Morning sun peeked through the apartment window, lighting the steam that hovered over my cup of tea. I sipped while the roomful of women stared at me.
Finally one woman responded to my statement that had stunned them all. “Is it really not in the Bible? That a husband is the head of the home?”
I smiled at her. “I promise you, it’s not in the Bible. You can look for it, but it’s not there.”
As a guest speaker, I was sharing about my journey out of depression and toward emotional health with an international group of women. They gathered weekly to encourage each other and grow healthy together. All of them had been or were still in destructive relationships. The part of my story that arrested their attention was about my discovery of biblical egalitarianism, of learning that I had equal standing with men in the church and in my home. My life changed the day I had realized that the phrases “priest of the home” and “head of the household” were not in the Bible, and now this discovery was revolutionizing theirs.
They were so interested in this comment that I set aside the rest of my prepared talk on depression recovery and instead opened the Bible to share God’s freedom from oppression with them.
“The Bible doesn’t say that men are the priests of the homes or heads of their households,” I told them. “It does say that husbands are the heads of their wives, but what does that actually mean?”
These ladies were from many different cultures, both Eastern and Western, yet somehow in spite of their many differences in biblical interpretation, they had all been told them same thing by their abusers (and sometimes their churches): “The Bible says the husband is the head of the house, which means he gets to make the decisions. A wife’s role is to support whatever he says.” Because these women desired to honor and obey God, they followed this practice, and it kept them in abusive relationships, submitting to abusive authority.
Instead of lovingly following the example of Christ, these men used the Bible as a weapon to control their wives. One specific way they did this was by interpreting the word “head” in Ephesians 5:23 and 1 Corinthians 11:3 to mean “authority” or “overlord.”
In the kingdom of God, all people are equal in worth and in opportunity—women are not under the power of men, nor are wives specifically under the one-way authority of their husbands. Understanding this principle helps eliminate abuse.
Here are the verses in question:
A husband is the head of his wife like Christ is head of the church, that is, the savior of the body. (Eph. 5:23, CEB)
Now I want you to know that the head of every man is Christ, and the head of the woman is the man, and the head of Christ is God. (1 Cor. 11:3, CEB)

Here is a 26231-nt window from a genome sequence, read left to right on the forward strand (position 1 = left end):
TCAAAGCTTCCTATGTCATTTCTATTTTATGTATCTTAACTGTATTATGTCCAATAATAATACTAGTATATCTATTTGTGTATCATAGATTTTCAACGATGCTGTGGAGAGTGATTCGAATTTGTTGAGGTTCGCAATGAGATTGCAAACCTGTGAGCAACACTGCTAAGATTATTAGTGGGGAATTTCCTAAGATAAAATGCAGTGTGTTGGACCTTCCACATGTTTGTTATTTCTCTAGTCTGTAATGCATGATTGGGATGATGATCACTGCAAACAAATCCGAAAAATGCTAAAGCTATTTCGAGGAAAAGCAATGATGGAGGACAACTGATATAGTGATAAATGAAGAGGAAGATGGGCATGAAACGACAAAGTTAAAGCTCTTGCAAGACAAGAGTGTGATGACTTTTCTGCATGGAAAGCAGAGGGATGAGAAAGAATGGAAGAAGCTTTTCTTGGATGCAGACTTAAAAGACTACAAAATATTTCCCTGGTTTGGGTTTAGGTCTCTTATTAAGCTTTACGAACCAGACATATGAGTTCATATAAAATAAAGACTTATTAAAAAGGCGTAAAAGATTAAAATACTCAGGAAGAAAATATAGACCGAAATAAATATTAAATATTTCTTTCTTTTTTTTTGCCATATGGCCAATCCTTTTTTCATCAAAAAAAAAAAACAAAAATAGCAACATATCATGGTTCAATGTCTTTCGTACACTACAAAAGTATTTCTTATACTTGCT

In Greek, in both of these verses, the word translated “head” is kephale. Literally, kephale means the body part that sits on top of the neck. Translating it into English as “head” makes sense and is the closest we can get from the Greek—it’s not perfect, but it’s very close. But a word-for-word translation from language to language doesn’t always convey the range of meanings, connotations, and cultural inferences that are inseparably tied to a word.
Re-examining these verses and the range of possible meanings for kephale is important, because it helps the church understand the author’s intent and safeguards against the sinful power of intimate partner violence and domestic abuse.
First, it can help to consider the word Paul did not use in these verses. Helga and Bob Edwards, in their book The Equality Workbook, point out that Paul could have written archon (the Greek word for “ruler”) if he meant husbands or men were rulers over wives or women.
Paul didn’t use a common Greek word for ruler; he deliberately used the word for head. What are possible meanings for kephale other than ruler or authority over?
Many egalitarians favor the translation “source” for kephale. In English we have a similar understanding, like when we say “the head of a river.” We mean the starting point, the beginning, the source. The Edwardses show how this works well in 1 Corinthians 11:3:
The human race was created through Christ (John 1:3); he is the “source” of “every man.” Adam, the first man, was the “source” of Eve, the first woman (Genesis 2:22). God was the miraculous source of Jesus’ incarnation as a human being (Luke 1:35).1
Professor Alan F. Johnson published a meta-study of the history of scholarship on the range of meanings for kephale. You can read his entire paper to trace the linguistic discoveries and nuances of this word in the Greek Old Testament, the Greek New Testament, and other Greek literature of the period. He summarizes Gilbert Bilezikian’s work on the subject, which favors “source”: